© Copyright – 2012 – Athletics Illustrated

Kenyan distance runner Sally Kipyego won silver in the 10000m distance of the 2012 London Olympic Games. She finished in a personal best time of 30:26.37 in that race. It was her second silver finish in major international competition. During the thirteenth IAAF World Track and Field Championships in Daegu, Korea, Kipyego won silver, finishing in 30:50.04 behind Ethiopian Tirunesh Dibaba.

Kipyego also ran the 5000m distance at the London Games, finishing just outside of the medals in 15:05.79.  She is the fastest Kenyan woman in the 5000m distance.

Kipyego runs for the Nike Oregon Project. She signed with Nike shortly after graduating from Texas Tech University with a nursing degree in 2009. As a Red Raider she became the first Kenyan woman to win an NCAA Championship. She also won three consecutive Honda Sports Award as the top runner in the NCAA. She won a record nine individual titles tying Suzy Favor-Hamilton, but she did it in nearly half the time.

Personal bests:

1500m – 4:06.23
Road Mile – 4:22
One Mile – 4:27.19
3000m – 8:35.89
5000m – 14:30.42
10000m – 30:26.37

Christopher Kelsall: Congratulations on your London Olympic silver medal in the 10,000m. That race was also a personal best. Did you achieve what you set out to do in that race?

Sally Kipyego: Yes, The race turned out exactly how I wanted it to and I walked off the track knowing that I had given every bit of myself and achieved much more than I expected. In general, I was very pleased.

CK: Did running the 10000m help your 5000m?

SK: Yes. I think having a range to be able to run good 5k and 10k helps a lot.

CK: What are your thoughts on the Kenyan team racing the London Olympic trials in Eugene, Oregon? Was it simply a matter of excellent organization in Oregon by Nike or was there some other purpose?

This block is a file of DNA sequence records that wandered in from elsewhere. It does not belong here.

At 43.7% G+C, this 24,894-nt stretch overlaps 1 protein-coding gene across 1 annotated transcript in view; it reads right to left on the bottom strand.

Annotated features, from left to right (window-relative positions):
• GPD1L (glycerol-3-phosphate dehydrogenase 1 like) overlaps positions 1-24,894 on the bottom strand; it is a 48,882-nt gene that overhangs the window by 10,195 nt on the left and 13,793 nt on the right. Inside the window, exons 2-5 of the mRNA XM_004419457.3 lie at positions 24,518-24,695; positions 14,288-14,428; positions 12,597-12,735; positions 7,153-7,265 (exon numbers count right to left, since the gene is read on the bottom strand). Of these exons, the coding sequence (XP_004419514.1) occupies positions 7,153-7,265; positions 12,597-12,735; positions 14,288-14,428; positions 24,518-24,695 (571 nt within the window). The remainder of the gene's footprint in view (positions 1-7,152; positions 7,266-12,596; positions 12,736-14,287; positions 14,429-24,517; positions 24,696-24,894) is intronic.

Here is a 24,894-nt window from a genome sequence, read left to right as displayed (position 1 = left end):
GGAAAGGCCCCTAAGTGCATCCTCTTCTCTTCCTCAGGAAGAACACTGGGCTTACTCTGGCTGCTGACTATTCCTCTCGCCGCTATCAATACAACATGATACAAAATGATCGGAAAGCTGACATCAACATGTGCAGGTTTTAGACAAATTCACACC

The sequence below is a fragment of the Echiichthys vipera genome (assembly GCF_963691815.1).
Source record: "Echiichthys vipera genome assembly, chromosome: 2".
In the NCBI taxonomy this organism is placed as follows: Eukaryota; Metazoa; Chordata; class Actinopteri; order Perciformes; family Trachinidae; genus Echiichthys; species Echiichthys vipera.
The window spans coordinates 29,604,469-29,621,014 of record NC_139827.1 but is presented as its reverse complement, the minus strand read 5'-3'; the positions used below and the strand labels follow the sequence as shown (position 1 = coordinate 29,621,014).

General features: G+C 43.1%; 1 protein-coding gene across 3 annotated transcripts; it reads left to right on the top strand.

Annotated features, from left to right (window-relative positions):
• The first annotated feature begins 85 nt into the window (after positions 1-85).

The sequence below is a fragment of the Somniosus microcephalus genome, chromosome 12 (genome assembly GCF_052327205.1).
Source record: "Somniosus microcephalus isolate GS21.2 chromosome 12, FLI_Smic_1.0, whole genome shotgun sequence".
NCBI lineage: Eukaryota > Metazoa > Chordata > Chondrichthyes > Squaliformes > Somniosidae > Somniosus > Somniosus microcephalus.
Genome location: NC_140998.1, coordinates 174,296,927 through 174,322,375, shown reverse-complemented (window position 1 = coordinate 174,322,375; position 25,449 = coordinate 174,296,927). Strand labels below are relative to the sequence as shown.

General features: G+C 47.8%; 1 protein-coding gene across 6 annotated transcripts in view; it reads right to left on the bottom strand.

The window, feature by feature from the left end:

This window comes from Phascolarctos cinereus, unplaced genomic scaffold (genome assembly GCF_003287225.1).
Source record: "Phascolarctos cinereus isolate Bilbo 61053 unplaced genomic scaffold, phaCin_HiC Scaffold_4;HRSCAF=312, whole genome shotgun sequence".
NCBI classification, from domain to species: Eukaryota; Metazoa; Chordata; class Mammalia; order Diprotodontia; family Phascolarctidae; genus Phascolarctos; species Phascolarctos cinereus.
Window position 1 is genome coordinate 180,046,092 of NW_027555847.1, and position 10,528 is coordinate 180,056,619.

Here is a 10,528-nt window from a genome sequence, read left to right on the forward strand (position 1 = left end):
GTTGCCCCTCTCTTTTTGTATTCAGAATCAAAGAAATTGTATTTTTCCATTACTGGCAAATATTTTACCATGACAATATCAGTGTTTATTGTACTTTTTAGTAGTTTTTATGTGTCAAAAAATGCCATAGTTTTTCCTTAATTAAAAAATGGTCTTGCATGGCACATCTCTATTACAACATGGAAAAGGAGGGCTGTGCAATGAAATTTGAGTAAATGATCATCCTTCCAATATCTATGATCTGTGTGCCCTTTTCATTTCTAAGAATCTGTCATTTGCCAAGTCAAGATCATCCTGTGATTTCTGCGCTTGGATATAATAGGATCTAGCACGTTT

SK: I cannot really comment on why the Kenyan Olympic Trials took place in Eugene. It was nice for Nike to bring them to Eugene for the trials, but I really don’t know how Athletic Kenya and Nike decided on it.

CK: I understand that you want to become an American citizen. Has this happened yet? If not, how far away are you from becoming a citizen?

SK: It’s a complex matter and would rather not comment on it at this time.

CK: You have very strong personal bests from 1500m up to the 10000m that seem to get better as you go longer. Are you going to continue with the 10000 and 5000m?

SK: It’s definitely a plus to have a good range, but personally the longer the distance the more comfortable I feel, 10k for example just comes to me a lot easier and more naturally. I plan to move up to the half and full marathons in the near future, but I want to make sure that I’m fully ready for it physically and mentally.

CK: In making sure that you are ready for the half-marathon and marathon, what will be an indication of readiness to you? Will that be measured in a training long run or a certain time in a 10000m race?

SK: I don’t know what it will take to be ready for something like a marathon but for me I need to know that I’m physically ready to handle the training. I have to make sure that my body is conditioned enough to handle high mileage and I have been increasing my mileage gradually over the last two years. In addition, doing a double at the Kenyan trials and the Olympics was another stepping stone in that direction of more work load.

CK: Are you racing cross this autumn? And how about World Cross Country Championships?

SK: I haven’t really decided yet but I doubt if I will ran the World Cross Country, but who knows maybe I will change mind and decide to race.

CK: Catherine Ndereba I believe was from the Marakwet District where you are from, yes? Was she an influence on your early running days?

SK: Catherine comes from central Kenya, but she is a legend in regards to women running in Kenya. She was definitely one of those women that inspired me and a younger generation of women to take up running during the early 2000’s, it was a glimpse of what was possible through running and that women could also be successful in a country that running was dominated by men at the time.

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